You’re ready if you’ve got the money.

Duh! Nothing strains a relationship quite like debt, and no couple should knowingly walk into debt together in the name of owning a home. Your first home together should be something you can afford, not struggle to meet the payments on every month (and fight over inevitably while trying to do so). If you’re financially drained from the wedding, one or both of you is still on school and/or saddled with student debt, neither of you has much in the way of savings, or you’re not quite where you want to be salary-wise, hold off on buying—you’ll be glad you did. And just because a home loan offers you a certain amount doesn’t necessarily mean you should spend it all—experts recommend that the total cost of your mortgage interest and principal, any HOA fees, insurance and taxes shouldn’t surpass 28 percent of your total income. Run the numbers and, if you’ve got it, go for it—if not, hold off and start saving. You’ll be amazed by what can change over the course of a few years when you’ve got a goal in mind (and a partner to help out!).

You’re ready if you have the same big goals.  

Some couples have it all planned out: Have a kid, start a college savings plan, go to Disney every three years, buy a new car every five. If that sounds like you and your spouse, owning rather than renting your home is a smart investment, because it’s exactly that: an investment that’s building equity, rather than a rental that’s throwing your cash away to a landlord every month. An owned home is an anchor point that can help make all of these other life milestones a little bit easier to work toward. If you and your spouse are still figuring it all out, taking it day-by-day, and living in the moment, temporary living sounds like a good match till you’ve got your goals plotted out.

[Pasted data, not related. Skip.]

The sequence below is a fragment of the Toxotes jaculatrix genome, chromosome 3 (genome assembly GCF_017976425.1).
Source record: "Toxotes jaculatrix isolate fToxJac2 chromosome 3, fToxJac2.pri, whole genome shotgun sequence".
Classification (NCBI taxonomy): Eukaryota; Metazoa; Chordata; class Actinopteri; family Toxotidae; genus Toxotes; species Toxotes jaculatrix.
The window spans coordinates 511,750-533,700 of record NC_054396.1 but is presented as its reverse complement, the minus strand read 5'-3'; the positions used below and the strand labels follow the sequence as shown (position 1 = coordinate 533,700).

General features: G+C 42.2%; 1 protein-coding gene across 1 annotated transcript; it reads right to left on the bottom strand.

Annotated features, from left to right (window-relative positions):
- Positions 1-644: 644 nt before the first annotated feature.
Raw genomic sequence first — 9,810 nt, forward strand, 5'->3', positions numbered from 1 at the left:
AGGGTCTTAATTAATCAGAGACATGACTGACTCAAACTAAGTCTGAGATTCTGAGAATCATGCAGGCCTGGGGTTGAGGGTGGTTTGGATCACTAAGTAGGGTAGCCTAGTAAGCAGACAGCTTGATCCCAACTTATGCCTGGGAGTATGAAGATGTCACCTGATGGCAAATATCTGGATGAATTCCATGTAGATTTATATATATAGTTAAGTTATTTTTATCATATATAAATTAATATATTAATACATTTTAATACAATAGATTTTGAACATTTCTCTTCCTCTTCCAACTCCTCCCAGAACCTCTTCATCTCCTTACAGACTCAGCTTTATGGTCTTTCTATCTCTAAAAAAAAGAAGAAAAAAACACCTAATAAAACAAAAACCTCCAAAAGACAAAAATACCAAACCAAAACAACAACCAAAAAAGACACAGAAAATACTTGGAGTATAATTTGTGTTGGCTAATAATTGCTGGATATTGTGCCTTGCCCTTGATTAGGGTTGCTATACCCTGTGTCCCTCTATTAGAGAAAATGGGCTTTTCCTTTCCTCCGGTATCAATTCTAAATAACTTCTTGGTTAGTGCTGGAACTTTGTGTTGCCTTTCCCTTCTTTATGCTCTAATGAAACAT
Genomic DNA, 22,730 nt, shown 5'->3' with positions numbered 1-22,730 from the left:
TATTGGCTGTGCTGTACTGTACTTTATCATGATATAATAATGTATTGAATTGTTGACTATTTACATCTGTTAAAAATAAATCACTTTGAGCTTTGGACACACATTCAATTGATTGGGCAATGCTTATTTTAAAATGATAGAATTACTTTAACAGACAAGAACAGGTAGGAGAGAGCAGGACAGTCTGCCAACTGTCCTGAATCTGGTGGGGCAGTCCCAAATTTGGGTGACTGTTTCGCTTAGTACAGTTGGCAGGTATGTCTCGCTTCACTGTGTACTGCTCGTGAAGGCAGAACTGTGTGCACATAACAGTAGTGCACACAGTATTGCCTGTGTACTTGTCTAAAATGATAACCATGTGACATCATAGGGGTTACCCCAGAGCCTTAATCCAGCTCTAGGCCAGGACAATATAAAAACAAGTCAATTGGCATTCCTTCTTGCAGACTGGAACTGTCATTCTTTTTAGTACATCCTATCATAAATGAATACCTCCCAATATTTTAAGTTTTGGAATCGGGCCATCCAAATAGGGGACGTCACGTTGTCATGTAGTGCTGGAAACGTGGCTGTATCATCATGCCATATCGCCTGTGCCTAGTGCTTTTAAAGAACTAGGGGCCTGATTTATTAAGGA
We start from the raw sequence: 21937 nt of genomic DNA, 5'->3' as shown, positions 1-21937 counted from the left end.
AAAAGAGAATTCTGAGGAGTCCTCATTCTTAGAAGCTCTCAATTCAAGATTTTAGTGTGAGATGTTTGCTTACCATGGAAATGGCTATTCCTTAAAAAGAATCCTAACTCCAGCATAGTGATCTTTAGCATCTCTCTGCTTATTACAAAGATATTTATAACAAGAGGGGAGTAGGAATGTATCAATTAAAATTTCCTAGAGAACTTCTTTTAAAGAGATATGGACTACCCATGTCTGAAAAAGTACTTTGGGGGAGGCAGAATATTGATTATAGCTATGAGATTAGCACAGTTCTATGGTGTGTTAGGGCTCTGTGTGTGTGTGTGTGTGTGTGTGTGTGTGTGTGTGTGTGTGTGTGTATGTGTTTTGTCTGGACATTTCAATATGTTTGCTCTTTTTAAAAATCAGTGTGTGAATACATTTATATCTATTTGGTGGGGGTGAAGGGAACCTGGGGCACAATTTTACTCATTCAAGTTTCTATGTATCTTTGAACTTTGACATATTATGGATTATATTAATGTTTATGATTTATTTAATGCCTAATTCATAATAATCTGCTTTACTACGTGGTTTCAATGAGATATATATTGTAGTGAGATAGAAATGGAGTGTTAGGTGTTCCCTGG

You’re ready if you need some space.

Rentals can be small. Cramped. Extremely… shared. Which is all well and good when you’re dating your partner and simply cannot get enough of one another, but somewhere along the three-year mark (for us, anyway?), the shine of constant togetherness begins to wear off and the two of you begin to rediscover the value in alone time, independence, having your own spaces. This does not mean you’re falling out of love, it means you’re human—and rentals have a way of forcing humans to be very close, very constantly. If you’re feeling like it’s time you add a little more square footage to your lives (for your man cave, for your crafting corner, for your sanity…) buying a house is probably your best bet. While some rentals can truly be spacious (I hear that’s a thing outside New York City?), condos and houses tend to offer lots more, plus bonuses like outdoor areas, basements, garages—room for stuff, room for friends, room for the lives the two of you deserve to carry on with even as you continue to live together. If you’re both still digging the close-quarters vibe, and get freaked out by the idea of losing one another to the siren song of a split-level, feel free to carry on! (And maybe write book on relationships because you’re doin’ something extremely right.)